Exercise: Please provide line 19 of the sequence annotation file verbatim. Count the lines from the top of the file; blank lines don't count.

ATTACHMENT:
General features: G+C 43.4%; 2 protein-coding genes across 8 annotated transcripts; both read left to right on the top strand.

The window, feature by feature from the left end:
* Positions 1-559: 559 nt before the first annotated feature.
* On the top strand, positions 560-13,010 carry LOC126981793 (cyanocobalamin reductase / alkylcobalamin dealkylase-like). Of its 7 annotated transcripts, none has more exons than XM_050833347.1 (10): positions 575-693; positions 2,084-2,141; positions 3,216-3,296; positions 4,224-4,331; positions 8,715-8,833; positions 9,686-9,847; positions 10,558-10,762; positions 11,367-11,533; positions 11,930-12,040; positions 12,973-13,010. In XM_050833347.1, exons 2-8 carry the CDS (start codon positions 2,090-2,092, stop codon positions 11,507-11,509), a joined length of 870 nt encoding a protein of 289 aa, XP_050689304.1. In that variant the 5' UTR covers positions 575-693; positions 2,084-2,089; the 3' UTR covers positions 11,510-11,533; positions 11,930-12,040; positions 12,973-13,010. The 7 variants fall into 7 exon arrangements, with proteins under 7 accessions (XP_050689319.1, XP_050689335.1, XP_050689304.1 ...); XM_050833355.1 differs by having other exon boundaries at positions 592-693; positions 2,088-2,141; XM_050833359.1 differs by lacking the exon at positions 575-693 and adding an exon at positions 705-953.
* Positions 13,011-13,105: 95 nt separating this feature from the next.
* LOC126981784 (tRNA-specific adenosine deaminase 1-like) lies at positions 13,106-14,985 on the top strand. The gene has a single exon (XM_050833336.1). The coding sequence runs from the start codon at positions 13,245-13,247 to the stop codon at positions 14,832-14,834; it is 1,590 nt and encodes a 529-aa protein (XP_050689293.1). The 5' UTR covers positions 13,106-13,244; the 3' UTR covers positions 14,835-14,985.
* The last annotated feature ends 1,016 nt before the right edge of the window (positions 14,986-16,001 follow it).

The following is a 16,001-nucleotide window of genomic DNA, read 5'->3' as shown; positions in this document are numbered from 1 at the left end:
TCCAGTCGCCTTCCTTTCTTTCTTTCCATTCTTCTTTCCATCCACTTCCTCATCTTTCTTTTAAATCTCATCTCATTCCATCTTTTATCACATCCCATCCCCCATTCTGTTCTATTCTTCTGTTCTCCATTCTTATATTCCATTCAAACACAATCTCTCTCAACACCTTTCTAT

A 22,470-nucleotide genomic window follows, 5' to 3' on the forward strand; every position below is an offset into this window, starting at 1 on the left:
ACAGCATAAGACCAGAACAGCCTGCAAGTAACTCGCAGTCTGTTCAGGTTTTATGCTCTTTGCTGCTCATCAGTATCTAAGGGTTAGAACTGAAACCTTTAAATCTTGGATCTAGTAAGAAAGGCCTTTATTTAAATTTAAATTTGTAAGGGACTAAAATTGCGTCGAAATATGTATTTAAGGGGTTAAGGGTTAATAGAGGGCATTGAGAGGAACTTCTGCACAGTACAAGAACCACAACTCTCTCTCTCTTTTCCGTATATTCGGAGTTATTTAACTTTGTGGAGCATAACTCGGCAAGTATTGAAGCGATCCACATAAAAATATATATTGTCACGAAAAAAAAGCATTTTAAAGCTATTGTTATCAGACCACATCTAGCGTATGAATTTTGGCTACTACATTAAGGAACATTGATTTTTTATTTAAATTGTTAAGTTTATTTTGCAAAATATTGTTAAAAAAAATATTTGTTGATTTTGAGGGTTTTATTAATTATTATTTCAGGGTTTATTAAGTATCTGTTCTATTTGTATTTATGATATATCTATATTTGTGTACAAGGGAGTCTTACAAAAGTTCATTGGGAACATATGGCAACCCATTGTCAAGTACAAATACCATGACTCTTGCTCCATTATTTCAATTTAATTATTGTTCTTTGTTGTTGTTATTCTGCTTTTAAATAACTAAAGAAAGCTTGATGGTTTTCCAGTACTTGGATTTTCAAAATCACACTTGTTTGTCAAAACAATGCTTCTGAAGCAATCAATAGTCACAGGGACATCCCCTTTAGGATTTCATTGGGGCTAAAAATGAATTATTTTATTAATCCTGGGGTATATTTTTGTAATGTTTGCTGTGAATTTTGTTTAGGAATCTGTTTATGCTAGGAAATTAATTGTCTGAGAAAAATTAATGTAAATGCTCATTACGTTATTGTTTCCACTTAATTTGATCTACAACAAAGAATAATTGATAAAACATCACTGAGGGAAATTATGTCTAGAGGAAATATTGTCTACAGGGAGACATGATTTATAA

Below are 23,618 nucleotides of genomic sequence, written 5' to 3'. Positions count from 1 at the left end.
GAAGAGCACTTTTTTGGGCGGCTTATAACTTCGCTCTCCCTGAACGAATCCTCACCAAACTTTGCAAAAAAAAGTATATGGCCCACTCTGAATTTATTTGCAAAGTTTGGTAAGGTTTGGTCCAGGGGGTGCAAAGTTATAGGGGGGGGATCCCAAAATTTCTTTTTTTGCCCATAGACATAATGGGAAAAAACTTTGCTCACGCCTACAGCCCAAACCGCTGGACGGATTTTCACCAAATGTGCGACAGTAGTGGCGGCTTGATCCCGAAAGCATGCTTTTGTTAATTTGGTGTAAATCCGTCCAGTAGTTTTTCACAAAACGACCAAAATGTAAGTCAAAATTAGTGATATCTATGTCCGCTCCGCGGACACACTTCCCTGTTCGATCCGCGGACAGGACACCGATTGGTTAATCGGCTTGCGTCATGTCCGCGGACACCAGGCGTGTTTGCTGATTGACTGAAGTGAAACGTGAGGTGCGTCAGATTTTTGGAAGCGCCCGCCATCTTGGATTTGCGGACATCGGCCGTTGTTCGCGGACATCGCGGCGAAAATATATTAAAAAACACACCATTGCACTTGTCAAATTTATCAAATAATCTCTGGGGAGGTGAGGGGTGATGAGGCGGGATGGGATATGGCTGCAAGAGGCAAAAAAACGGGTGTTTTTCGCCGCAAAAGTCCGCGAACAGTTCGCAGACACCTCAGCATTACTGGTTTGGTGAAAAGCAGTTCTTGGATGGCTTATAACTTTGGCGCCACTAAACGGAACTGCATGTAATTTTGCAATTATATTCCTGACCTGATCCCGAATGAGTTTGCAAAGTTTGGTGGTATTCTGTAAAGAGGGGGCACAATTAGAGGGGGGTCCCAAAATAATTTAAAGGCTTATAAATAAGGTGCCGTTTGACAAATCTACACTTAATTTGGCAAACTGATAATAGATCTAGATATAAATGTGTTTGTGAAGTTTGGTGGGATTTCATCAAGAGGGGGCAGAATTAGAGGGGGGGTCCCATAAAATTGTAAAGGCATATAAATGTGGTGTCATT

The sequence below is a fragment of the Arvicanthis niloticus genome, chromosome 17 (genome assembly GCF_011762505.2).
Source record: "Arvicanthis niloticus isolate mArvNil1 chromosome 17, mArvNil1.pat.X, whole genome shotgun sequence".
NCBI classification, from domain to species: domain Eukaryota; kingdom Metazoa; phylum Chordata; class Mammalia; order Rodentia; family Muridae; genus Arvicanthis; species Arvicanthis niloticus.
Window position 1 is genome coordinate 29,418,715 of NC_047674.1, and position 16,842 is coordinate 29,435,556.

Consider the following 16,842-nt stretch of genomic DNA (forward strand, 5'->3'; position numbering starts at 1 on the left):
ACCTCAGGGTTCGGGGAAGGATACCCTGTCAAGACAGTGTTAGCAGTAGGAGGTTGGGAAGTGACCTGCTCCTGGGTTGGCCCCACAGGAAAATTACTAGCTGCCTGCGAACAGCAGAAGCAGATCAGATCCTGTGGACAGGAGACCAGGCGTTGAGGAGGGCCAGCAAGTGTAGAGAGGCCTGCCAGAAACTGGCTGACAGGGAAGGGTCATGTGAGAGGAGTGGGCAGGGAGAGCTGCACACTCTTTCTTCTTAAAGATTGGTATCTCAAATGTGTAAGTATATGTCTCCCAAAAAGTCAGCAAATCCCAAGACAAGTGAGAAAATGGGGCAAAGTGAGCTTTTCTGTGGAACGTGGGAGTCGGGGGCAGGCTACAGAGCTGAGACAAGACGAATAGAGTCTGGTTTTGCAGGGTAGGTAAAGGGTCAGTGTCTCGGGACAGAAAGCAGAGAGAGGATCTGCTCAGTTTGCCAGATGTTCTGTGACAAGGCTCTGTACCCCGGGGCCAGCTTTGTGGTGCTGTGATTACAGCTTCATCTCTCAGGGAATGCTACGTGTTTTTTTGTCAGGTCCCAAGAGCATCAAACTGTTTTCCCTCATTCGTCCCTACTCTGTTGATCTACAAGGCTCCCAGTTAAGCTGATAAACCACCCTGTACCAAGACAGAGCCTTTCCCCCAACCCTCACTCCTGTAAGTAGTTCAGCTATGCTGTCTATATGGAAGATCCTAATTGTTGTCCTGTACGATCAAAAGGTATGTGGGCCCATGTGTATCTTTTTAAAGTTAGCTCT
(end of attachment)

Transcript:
ACCTCAGGGTTCGGGGAAGGATACCCTGTCAAGACAGTGTTAGCAGTAGGAGGTTGGGAAGTGACCTGCTCCTGGGTTGGCCCCACAGGAAAATTACTAGCTGCCTGCGAACAGCAGAAGCAGATCAGATCCTGTGGACAGGAGACCAGGCGTTGAGGAGGGCCAGCAAGTGTAGAGAGGCCTGCCAGAAACTGGCTGACAGGGAAGGGTCATGTGAGAGGAGTGGGCAGGGAGAGCTGCACACTCTTTCTTCTTAAAGATTGGTATCTCAAATGTGTAAGTATATGTCTCCCAAAAAGTCAGCAAATCCCAAGACAAGTGAGAAAATGGGGCAAAGTGAGCTTTTCTGTGGAACGTGGGAGTCGGGGGCAGGCTACAGAGCTGAGACAAGACGAATAGAGTCTGGTTTTGCAGGGTAGGTAAAGGGTCAGTGTCTCGGGACAGAAAGCAGAGAGAGGATCTGCTCAGTTTGCCAGATGTTCTGTGACAAGGCTCTGTACCCCGGGGCCAGCTTTGTGGTGCTGTGATTACAGCTTCATCTCTCAGGGAATGCTACGTGTTTTTTTGTCAGGTCCCAAGAGCATCAAACTGTTTTCCCTCATTCGTCCCTACTCTGTTGATCTACAAGGCTCCCAGTTAAGCTGATAAACCACCCTGTACCAAGACAGAGCCTTTCCCCCAACCCTCACTCCTGTAAGTAGTTCAGCTATGCTGTCTATATGGAAGATCCTAATTGTTGTCCTGTACGATCAAAAGGTATGTGGGCCCATGTGTATCTTTTTAAAGTTAGCTCT